Defecation symptoms in primary health care patients with irritable bowel syndrome

Scand J Gastroenterol. 2023 Aug 23:1-9. doi: 10.1080/00365521.2023.2248538.Online ahead of print.


Jenny Sjödahl 1Anna Ingemansson 1 2Tetyana Bureychak 2Anna-Karin Norlin 3Michael P Jones 4Åshild Faresjö 5Susanna Walter 1 6


Author information

1Department of Gastroenterology, University Hospital Linköping, County Council of Östergötland, Linköping, Sweden.

2Division of Inflammation and Infection, Department of Biomedical and Clinical Sciences (BKV), Linköping University, Linköping, Sweden.

3Pain and Rehabilitation Centre and Department of Health, Medicine and Caring Sciences (HMV), Linköping University, Linköping, Sweden.

4School of Psychological Sciences, Macquarie University, North Ryde, NSW, Australia.

5Department of Health, Medicine and Caring Sciences (HMV), Division of Society and Health/Public Health, Linköping University, Linköping, Sweden.

6Department of Health, Medicine and Caring Sciences (HMV), Division of Diagnostics and Specialist Medicine, Linköping University, Linköping, Sweden.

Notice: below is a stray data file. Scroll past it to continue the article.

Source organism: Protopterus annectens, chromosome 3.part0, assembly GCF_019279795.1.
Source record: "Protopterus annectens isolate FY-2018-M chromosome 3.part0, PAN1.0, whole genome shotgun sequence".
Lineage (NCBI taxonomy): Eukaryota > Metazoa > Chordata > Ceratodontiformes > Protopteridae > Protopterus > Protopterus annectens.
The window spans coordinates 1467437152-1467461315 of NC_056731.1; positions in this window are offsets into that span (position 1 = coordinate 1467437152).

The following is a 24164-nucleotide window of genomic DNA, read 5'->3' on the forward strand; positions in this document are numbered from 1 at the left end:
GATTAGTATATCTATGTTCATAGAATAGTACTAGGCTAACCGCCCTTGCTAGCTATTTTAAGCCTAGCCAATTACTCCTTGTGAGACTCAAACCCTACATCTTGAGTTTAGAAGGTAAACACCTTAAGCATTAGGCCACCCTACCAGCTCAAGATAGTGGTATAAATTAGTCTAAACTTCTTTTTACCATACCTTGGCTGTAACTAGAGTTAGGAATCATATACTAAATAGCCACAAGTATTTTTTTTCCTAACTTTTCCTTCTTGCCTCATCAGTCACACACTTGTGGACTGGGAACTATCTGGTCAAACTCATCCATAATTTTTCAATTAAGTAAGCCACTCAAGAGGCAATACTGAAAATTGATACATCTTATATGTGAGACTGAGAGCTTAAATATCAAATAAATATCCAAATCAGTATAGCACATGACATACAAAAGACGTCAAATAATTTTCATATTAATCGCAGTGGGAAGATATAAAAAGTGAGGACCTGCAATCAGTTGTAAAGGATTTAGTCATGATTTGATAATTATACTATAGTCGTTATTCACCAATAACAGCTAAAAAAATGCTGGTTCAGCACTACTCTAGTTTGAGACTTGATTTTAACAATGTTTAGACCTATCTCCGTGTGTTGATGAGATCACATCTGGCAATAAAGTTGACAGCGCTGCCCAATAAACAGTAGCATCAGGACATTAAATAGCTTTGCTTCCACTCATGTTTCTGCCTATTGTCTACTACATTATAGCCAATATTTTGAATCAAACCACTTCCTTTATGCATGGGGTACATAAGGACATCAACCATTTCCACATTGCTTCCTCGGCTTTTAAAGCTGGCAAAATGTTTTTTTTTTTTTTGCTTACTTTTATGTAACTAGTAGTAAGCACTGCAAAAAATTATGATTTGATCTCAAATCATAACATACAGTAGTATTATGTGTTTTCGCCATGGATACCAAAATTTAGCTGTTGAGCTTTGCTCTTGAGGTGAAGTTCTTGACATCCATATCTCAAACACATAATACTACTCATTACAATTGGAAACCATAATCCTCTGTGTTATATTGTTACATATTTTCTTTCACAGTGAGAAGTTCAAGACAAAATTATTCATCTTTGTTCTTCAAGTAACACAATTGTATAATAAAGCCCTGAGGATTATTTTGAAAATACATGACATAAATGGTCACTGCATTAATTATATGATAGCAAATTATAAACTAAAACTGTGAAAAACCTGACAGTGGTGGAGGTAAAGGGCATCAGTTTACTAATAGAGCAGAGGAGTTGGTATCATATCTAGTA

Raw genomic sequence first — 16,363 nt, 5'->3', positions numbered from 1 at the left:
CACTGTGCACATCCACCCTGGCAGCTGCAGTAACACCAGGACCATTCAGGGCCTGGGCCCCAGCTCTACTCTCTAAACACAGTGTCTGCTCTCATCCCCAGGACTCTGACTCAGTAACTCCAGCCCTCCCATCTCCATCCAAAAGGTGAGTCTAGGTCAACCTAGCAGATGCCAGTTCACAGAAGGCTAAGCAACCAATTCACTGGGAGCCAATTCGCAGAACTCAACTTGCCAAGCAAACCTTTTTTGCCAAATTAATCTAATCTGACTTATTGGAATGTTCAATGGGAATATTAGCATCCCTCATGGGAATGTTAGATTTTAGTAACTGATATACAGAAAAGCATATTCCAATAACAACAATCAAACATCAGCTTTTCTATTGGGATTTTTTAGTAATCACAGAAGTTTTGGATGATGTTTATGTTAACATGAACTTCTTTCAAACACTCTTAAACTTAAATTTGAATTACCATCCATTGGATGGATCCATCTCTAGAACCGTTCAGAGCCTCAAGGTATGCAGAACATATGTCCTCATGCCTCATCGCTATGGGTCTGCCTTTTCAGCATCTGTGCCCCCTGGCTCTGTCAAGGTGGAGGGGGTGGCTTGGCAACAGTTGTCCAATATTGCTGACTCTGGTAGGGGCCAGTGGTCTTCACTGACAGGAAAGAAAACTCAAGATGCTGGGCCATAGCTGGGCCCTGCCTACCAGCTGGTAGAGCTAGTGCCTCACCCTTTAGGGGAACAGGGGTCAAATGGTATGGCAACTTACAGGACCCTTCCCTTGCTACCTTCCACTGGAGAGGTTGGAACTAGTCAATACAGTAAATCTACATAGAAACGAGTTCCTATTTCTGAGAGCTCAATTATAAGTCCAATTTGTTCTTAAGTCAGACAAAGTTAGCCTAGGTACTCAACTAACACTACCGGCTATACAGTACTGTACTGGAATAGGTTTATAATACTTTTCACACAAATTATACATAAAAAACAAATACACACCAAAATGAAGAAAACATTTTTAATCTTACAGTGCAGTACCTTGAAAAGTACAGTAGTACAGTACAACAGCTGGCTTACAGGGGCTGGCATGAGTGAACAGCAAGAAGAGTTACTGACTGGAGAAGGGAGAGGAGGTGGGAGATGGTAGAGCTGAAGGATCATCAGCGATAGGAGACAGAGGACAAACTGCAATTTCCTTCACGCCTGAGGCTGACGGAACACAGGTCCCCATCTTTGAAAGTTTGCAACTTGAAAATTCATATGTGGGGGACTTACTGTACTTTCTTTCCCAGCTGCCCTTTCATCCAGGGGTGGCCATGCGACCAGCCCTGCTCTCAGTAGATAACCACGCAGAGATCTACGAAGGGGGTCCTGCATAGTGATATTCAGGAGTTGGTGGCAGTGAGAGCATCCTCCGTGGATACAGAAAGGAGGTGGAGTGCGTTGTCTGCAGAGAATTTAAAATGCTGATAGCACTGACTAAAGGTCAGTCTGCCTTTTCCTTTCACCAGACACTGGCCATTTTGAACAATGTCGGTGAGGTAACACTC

Background: The objectives of the present study were to (a) measure the prevalence of defecation symptoms in IBS, (b) investigate the relationship between stool consistency and defecation symptoms in IBS, and (c) investigate the association of defecation symptoms with health-related quality of life (HRQL) and self-reported stress in patients with IBS cared for in a primary health care setting.Methods: Ten primary health care centres joined the study. 282 patients with IBS as well as 372 non-IBS controls filled in gastrointestinal symptom diaries prospectively for two weeks as well as the Perceived Stress Scale-14 (PSS14) and the EuroQol barometer to measure perceived stress and HRQL, respectively.Results: Incomplete evacuation was present in 51% vs. 21% of the stools among the IBS patients and the non-IBS controls, respectively. The need to strain during defecation was existing in 41% vs. 33% of the stools for the IBS patients and the non-IBS controls, respectively. Urgency was experienced in 37% of the stools in the IBS patients compared with 18% of the stools in the non-IBS controls. Patients with IBS experienced in a significant higher degree of overlapping symptoms per stool (p < 0.001 to p = 0.007). The occurrence of all defecation symptoms in the same patient was related to decreased HRQL, and increased stress (p = 0.001 to p< 0.001).Conclusions: An overlap between IBS and symptoms from the anorectal region related to defecation was found in a primary health care population. Defecation symptoms are very common in primary care IBS-patients, it co-occurs with increased self-perceived stress, and decreased HRQL.

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